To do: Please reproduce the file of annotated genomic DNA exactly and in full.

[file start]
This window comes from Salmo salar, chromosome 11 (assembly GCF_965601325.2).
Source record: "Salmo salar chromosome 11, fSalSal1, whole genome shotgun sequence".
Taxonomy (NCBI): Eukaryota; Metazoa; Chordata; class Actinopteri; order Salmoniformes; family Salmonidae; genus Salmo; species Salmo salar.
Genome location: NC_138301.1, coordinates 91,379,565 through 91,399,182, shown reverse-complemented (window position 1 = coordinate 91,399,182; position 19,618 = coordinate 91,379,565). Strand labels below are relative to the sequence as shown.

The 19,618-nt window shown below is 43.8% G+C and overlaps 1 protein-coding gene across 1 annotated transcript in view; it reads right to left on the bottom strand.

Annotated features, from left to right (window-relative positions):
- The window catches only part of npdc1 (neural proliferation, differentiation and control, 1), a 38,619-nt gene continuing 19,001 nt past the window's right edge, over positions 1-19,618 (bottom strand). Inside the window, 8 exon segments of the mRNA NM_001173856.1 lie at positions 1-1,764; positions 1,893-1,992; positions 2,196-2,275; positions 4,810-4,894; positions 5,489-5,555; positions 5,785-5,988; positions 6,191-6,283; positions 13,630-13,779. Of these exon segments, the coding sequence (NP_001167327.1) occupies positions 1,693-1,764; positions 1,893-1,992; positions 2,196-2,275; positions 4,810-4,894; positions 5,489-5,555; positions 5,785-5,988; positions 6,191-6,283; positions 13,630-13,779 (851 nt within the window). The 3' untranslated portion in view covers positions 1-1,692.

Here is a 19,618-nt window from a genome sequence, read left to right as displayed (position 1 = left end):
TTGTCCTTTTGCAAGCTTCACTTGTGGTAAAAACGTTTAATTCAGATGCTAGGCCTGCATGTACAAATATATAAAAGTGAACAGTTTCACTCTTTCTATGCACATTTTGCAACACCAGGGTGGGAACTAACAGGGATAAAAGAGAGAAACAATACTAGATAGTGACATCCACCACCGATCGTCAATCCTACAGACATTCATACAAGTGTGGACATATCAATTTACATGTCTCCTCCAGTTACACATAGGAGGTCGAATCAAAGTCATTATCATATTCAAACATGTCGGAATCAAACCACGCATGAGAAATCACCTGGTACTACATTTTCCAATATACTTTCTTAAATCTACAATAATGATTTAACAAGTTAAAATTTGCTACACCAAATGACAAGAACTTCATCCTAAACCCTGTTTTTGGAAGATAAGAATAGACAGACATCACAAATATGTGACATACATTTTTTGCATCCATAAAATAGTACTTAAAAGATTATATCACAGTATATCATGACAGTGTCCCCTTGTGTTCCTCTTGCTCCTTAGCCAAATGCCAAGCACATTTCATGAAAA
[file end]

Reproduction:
This window comes from Salmo salar, chromosome 11 (assembly GCF_965601325.2).
Source record: "Salmo salar chromosome 11, fSalSal1, whole genome shotgun sequence".
Taxonomy (NCBI): Eukaryota; Metazoa; Chordata; class Actinopteri; order Salmoniformes; family Salmonidae; genus Salmo; species Salmo salar.
Genome location: NC_138301.1, coordinates 91,379,565 through 91,399,182, shown reverse-complemented (window position 1 = coordinate 91,399,182; position 19,618 = coordinate 91,379,565). Strand labels below are relative to the sequence as shown.

The 19,618-nt window shown below is 43.8% G+C and overlaps 1 protein-coding gene across 1 annotated transcript in view; it reads right to left on the bottom strand.

Annotated features, from left to right (window-relative positions):
- The window catches only part of npdc1 (neural proliferation, differentiation and control, 1), a 38,619-nt gene continuing 19,001 nt past the window's right edge, over positions 1-19,618 (bottom strand). Inside the window, 8 exon segments of the mRNA NM_001173856.1 lie at positions 1-1,764; positions 1,893-1,992; positions 2,196-2,275; positions 4,810-4,894; positions 5,489-5,555; positions 5,785-5,988; positions 6,191-6,283; positions 13,630-13,779. Of these exon segments, the coding sequence (NP_001167327.1) occupies positions 1,693-1,764; positions 1,893-1,992; positions 2,196-2,275; positions 4,810-4,894; positions 5,489-5,555; positions 5,785-5,988; positions 6,191-6,283; positions 13,630-13,779 (851 nt within the window). The 3' untranslated portion in view covers positions 1-1,692.

Here is a 19,618-nt window from a genome sequence, read left to right as displayed (position 1 = left end):
TTGTCCTTTTGCAAGCTTCACTTGTGGTAAAAACGTTTAATTCAGATGCTAGGCCTGCATGTACAAATATATAAAAGTGAACAGTTTCACTCTTTCTATGCACATTTTGCAACACCAGGGTGGGAACTAACAGGGATAAAAGAGAGAAACAATACTAGATAGTGACATCCACCACCGATCGTCAATCCTACAGACATTCATACAAGTGTGGACATATCAATTTACATGTCTCCTCCAGTTACACATAGGAGGTCGAATCAAAGTCATTATCATATTCAAACATGTCGGAATCAAACCACGCATGAGAAATCACCTGGTACTACATTTTCCAATATACTTTCTTAAATCTACAATAATGATTTAACAAGTTAAAATTTGCTACACCAAATGACAAGAACTTCATCCTAAACCCTGTTTTTGGAAGATAAGAATAGACAGACATCACAAATATGTGACATACATTTTTTGCATCCATAAAATAGTACTTAAAAGATTATATCACAGTATATCATGACAGTGTCCCCTTGTGTTCCTCTTGCTCCTTAGCCAAATGCCAAGCACATTTCATGAAAA